The 'Winton baby-farmer'

Minnie Dean

In 1895 Southland's Williamina (Minnie) Dean became the first – and only – woman to be hanged in New Zealand. Her story exposed the stark realities of paid childcare (called baby farming by some people) and the lack of choice that many women faced in this period, the late nineteenth century. It was also a period of economic depression in New Zealand, and perhaps elsewhere in the British Empire. Minnie Dean's name has become historically synonymous with child killing. Songs were written and sung by children about Minnie Deans' evil deeds.

Acknowledgements:  Peter Petterson
First  NZ soldier killed, and two injured  in Afghanistan...

Lieutenant Timothy O'Donnell had been in the Army for five years and was decorated for his actions in Timor Leste, formerly East Timor.

The New Zealand soldier killed in Afghanistan overnight was a decorated officer who had been in the army for five years.

Lieutenant Timothy Andrew O'Donnell, 28, died and two of his fellow soldiers were injured when their patrol was ambushed in the province of Bamyan. A local interpreter with the patrol was also injured during the attack.

Who was Lieutenant Timothy Andrew O'Donnell?

Lt O'Donnell was part of the guard of honor at Sir Edmund Hillary's funeral.

He had also served as part of the peace keeping force in Timor Leste where he was awarded The New Zealand Distinguished Service Decoration for rescuing some 600 people from an ambush druing a political rally. Read the citation here.

Lt O'Donnell - New Zealand's first combat casualty in Afghanistan - was part of the New Zealand Provincial Reconstruction Team and was based in Bamyan town in Bamyan Province.

Lt O'Donnell told TVNZ last month that the Afghanistan National Police needed more training.

"They still require a lot of work," he said.

"For police - they're not like the police back home. They don't go around really arresting people, they're basically security guards. But it's our job to build up their capacity and develop them so one day when we pull out, they'll be capable of taking over."

Lieutenant O'Donnell a 'free spirit', says Defence chief

Chief of the New Zealand Defence Force (NZDF) Lieutenant-General Jerry Mateparae described Lt O'Donnell as a "free spirit". He said he had spoken to the officer's family this morning and passed on his condolences.

Lt-Gen Mateparae told media Lt O'Donnell had been part of a routine patrol when a bomb went off under one of the vehicles at about 4am local time (12.30am NZT).

After the initial explosion the personnel were able to extricate themselves from the vehicles and take cover in a nearby building and consolidate their position. The attack lasted about 20-30 minutes Lt-Gen Mateparae said.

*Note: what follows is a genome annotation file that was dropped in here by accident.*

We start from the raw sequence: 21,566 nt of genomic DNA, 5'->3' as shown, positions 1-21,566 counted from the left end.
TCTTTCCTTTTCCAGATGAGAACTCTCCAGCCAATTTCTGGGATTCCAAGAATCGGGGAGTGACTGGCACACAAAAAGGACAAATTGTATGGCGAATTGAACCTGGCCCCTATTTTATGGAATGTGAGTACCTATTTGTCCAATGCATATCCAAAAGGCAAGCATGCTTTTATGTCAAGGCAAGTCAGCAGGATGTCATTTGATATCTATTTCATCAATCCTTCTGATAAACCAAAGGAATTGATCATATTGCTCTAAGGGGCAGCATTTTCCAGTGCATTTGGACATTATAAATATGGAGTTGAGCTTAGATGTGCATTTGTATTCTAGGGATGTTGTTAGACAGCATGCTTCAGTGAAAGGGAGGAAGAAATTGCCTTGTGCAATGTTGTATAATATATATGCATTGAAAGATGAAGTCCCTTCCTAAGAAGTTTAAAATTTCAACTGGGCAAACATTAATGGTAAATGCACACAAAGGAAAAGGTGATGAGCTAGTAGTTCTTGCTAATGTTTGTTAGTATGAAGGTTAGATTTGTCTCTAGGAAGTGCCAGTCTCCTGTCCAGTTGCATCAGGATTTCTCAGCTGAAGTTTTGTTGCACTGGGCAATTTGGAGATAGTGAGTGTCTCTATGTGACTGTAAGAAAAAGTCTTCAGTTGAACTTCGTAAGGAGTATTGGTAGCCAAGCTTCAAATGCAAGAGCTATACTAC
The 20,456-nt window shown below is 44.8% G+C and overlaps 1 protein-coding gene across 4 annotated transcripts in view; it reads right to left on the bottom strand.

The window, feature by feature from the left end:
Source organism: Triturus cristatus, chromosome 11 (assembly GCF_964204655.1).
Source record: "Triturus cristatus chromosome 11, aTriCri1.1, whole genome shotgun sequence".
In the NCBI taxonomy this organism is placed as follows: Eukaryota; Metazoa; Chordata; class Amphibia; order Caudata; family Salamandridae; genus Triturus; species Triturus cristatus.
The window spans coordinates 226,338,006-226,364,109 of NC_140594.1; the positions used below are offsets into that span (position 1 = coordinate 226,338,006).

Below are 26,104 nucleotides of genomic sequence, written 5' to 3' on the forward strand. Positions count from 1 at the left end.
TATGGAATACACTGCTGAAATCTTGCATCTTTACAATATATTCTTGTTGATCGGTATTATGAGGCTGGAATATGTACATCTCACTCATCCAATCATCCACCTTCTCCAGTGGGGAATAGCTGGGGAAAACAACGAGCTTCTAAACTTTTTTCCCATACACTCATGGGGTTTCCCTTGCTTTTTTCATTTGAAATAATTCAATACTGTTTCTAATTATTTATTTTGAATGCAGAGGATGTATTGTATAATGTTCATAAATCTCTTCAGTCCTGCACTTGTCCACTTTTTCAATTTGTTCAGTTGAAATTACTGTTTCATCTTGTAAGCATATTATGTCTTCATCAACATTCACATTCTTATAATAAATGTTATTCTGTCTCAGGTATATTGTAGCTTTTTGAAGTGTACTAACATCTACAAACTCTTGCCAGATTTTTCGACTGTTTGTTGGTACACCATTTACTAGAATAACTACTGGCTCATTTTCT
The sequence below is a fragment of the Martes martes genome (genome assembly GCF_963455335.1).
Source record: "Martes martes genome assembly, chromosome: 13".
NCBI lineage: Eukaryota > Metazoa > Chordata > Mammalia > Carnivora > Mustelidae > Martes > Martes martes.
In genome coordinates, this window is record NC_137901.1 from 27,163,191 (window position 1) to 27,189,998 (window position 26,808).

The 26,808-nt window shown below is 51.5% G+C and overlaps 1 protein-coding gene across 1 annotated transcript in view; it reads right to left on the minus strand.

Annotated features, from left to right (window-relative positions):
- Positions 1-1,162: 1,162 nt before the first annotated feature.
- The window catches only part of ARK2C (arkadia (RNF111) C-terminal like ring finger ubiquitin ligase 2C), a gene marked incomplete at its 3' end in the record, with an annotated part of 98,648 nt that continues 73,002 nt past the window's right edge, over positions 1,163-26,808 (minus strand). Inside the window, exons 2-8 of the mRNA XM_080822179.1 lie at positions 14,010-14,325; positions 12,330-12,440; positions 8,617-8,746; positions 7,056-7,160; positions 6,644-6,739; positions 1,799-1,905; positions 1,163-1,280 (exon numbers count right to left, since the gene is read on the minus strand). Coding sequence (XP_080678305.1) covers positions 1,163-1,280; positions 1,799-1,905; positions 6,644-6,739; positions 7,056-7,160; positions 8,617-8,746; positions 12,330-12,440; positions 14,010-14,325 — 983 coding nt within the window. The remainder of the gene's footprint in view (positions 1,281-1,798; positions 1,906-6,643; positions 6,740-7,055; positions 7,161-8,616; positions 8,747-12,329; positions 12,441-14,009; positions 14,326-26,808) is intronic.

"Three New Zealand vehicles which made up the patrol came under a complex attack by as yet unknown assailants," he said.

"We believe that an improvised explosive device or IED was detonated and then the patrol came under fire from two positions with rocket-propelled grenades and other small arms fire."

He said it was not clear if the Lt O'Donnell had been killed by the IED or gunshots.

It took 11 hours to get the wounded back to base and Lt-Gen Mateparae praised the operation to get support to the soldiers after the attack.

"The tactics, techniques and processes have been very professional," he said.

Lt-Gen Mateparae said the patrol was backed up by Afghanistan National Police but helicopters could not get to the site because of bad weather.

Injured soldiers injuries not life-threatening

He said the two soldiers were seriously hurt but that their injuries were not considered life-threatening.

One of the injured NZ soldiers had burns to 10 per cent of his body, as well as cuts and abrasions. The second had cuts and abrasions and a suspected broken foot, he said.

The injured men have not been named and it is expected that they will be evacuated to Germany to a military hospital for treatment.

Lt-Gen Mateparae said Defence Force was trying to get the body of Lt O'Donnell and the wounded soldiers back to New Zealand "as expeditiously as possible".

"On behalf of the New Zealand Defence Force we extend our sincere condolences to the family of this brave New Zealander."

Defence Minister Wayne Mapp said the attack showed "the dangers faced by our defence people everyday in Afghanistan".

"The Provincial Reconstruction Team has been been working to assist the people of Bamyan province but it remains a dangerous place especially in the place where this attack occurred on a New Zealand patrol in the north-east."

Mr Mapp said he sent his aroha to Lt O'Donnell's family and the two wounded.